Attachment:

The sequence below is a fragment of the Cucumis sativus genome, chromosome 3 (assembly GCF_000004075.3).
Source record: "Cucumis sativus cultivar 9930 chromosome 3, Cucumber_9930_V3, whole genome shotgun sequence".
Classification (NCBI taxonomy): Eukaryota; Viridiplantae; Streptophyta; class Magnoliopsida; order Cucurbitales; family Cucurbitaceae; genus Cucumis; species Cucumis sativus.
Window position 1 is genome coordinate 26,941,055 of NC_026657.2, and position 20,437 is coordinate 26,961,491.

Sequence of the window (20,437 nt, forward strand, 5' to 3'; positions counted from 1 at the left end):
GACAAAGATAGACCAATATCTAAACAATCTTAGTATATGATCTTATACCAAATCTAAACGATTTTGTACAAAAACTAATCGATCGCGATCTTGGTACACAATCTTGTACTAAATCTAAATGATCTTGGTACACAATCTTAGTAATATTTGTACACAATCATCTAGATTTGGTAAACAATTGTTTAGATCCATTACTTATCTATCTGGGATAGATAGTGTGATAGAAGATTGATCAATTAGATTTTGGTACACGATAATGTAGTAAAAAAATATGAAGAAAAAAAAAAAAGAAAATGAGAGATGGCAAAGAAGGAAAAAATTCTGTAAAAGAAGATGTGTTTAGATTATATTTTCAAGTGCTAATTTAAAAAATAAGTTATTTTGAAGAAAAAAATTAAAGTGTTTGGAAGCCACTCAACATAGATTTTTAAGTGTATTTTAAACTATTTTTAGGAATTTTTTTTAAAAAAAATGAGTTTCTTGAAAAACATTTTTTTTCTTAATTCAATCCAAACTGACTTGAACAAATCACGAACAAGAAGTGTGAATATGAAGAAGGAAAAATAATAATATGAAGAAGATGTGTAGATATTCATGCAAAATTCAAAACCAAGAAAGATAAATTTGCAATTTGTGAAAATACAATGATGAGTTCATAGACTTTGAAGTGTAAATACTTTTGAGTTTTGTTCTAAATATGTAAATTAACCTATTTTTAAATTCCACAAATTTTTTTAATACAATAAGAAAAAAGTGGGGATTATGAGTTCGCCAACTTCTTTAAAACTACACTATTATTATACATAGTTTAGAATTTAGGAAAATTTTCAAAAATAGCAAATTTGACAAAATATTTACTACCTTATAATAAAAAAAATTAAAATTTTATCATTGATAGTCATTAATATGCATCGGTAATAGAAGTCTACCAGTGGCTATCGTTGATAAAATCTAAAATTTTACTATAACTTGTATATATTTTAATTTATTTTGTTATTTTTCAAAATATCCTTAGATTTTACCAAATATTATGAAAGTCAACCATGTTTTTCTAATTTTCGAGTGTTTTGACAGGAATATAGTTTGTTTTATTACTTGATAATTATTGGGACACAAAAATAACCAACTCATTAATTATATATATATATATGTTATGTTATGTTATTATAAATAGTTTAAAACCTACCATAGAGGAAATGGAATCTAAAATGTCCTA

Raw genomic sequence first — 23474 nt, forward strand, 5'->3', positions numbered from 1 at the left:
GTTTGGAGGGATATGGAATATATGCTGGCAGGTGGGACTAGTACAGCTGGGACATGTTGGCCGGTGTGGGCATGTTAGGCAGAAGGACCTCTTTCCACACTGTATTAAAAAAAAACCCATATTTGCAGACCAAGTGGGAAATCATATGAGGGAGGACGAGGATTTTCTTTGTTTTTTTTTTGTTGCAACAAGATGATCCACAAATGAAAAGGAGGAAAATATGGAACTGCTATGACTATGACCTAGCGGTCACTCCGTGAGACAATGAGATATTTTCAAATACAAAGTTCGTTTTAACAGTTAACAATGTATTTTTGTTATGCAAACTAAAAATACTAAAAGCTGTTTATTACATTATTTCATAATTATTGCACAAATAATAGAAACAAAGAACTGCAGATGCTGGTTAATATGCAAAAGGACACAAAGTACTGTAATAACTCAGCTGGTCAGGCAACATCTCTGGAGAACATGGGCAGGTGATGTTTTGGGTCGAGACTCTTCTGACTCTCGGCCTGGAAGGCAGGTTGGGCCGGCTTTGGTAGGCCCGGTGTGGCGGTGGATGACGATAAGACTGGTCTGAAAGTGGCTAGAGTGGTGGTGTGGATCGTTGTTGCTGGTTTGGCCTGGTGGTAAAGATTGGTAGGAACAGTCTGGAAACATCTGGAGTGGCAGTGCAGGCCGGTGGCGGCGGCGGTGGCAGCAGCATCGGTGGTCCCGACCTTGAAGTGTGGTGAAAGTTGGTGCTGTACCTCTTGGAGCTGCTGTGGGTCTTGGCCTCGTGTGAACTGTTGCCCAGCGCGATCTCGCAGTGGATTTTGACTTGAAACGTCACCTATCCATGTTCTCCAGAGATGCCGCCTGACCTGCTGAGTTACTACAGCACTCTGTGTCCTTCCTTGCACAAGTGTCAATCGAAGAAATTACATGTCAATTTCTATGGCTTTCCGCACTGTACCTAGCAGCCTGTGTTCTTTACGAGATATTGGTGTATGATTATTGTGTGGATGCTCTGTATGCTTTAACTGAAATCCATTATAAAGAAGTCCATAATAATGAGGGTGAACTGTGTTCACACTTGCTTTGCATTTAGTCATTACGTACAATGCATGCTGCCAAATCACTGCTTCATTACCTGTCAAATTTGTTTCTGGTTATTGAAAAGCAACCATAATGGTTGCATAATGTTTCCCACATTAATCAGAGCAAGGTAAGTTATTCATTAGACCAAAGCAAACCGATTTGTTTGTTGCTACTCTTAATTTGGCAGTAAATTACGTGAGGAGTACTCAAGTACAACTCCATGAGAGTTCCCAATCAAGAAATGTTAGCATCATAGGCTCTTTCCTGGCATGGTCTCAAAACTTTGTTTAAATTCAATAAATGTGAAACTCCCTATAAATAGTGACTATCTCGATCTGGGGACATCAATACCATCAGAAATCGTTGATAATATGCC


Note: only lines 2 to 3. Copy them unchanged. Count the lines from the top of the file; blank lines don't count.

Source record: "Cucumis sativus cultivar 9930 chromosome 3, Cucumber_9930_V3, whole genome shotgun sequence".
Classification (NCBI taxonomy): Eukaryota; Viridiplantae; Streptophyta; class Magnoliopsida; order Cucurbitales; family Cucurbitaceae; genus Cucumis; species Cucumis sativus.